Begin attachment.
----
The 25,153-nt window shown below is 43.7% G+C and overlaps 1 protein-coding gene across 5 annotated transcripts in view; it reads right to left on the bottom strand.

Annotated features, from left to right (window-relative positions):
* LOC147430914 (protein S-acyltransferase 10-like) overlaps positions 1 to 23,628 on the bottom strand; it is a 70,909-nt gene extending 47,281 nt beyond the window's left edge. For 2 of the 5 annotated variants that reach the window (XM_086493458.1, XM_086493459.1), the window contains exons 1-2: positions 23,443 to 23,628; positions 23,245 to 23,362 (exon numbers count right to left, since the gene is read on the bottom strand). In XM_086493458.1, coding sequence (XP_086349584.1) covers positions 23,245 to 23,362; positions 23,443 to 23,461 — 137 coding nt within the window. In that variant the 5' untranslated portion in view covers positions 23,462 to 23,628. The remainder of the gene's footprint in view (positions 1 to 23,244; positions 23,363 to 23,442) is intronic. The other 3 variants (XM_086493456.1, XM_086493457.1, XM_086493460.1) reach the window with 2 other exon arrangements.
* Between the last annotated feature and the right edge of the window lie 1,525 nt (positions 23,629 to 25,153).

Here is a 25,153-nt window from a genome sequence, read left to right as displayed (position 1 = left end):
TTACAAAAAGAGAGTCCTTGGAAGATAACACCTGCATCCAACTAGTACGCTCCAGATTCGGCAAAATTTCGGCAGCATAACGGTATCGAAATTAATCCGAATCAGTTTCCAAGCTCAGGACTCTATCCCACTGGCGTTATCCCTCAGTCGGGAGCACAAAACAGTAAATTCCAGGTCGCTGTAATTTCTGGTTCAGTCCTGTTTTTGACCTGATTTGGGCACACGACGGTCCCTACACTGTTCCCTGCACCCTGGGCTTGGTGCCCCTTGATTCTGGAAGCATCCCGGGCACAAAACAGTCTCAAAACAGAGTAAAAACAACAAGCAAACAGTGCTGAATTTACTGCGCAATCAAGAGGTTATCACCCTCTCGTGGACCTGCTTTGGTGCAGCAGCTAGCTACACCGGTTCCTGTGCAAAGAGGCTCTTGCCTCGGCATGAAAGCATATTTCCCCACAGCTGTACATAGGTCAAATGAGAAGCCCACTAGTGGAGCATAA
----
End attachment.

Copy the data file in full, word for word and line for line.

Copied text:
The 25,153-nt window shown below is 43.7% G+C and overlaps 1 protein-coding gene across 5 annotated transcripts in view; it reads right to left on the bottom strand.

Annotated features, from left to right (window-relative positions):
* LOC147430914 (protein S-acyltransferase 10-like) overlaps positions 1 to 23,628 on the bottom strand; it is a 70,909-nt gene extending 47,281 nt beyond the window's left edge. For 2 of the 5 annotated variants that reach the window (XM_086493458.1, XM_086493459.1), the window contains exons 1-2: positions 23,443 to 23,628; positions 23,245 to 23,362 (exon numbers count right to left, since the gene is read on the bottom strand). In XM_086493458.1, coding sequence (XP_086349584.1) covers positions 23,245 to 23,362; positions 23,443 to 23,461 — 137 coding nt within the window. In that variant the 5' untranslated portion in view covers positions 23,462 to 23,628. The remainder of the gene's footprint in view (positions 1 to 23,244; positions 23,363 to 23,442) is intronic. The other 3 variants (XM_086493456.1, XM_086493457.1, XM_086493460.1) reach the window with 2 other exon arrangements.
* Between the last annotated feature and the right edge of the window lie 1,525 nt (positions 23,629 to 25,153).

Here is a 25,153-nt window from a genome sequence, read left to right as displayed (position 1 = left end):
TTACAAAAAGAGAGTCCTTGGAAGATAACACCTGCATCCAACTAGTACGCTCCAGATTCGGCAAAATTTCGGCAGCATAACGGTATCGAAATTAATCCGAATCAGTTTCCAAGCTCAGGACTCTATCCCACTGGCGTTATCCCTCAGTCGGGAGCACAAAACAGTAAATTCCAGGTCGCTGTAATTTCTGGTTCAGTCCTGTTTTTGACCTGATTTGGGCACACGACGGTCCCTACACTGTTCCCTGCACCCTGGGCTTGGTGCCCCTTGATTCTGGAAGCATCCCGGGCACAAAACAGTCTCAAAACAGAGTAAAAACAACAAGCAAACAGTGCTGAATTTACTGCGCAATCAAGAGGTTATCACCCTCTCGTGGACCTGCTTTGGTGCAGCAGCTAGCTACACCGGTTCCTGTGCAAAGAGGCTCTTGCCTCGGCATGAAAGCATATTTCCCCACAGCTGTACATAGGTCAAATGAGAAGCCCACTAGTGGAGCATAA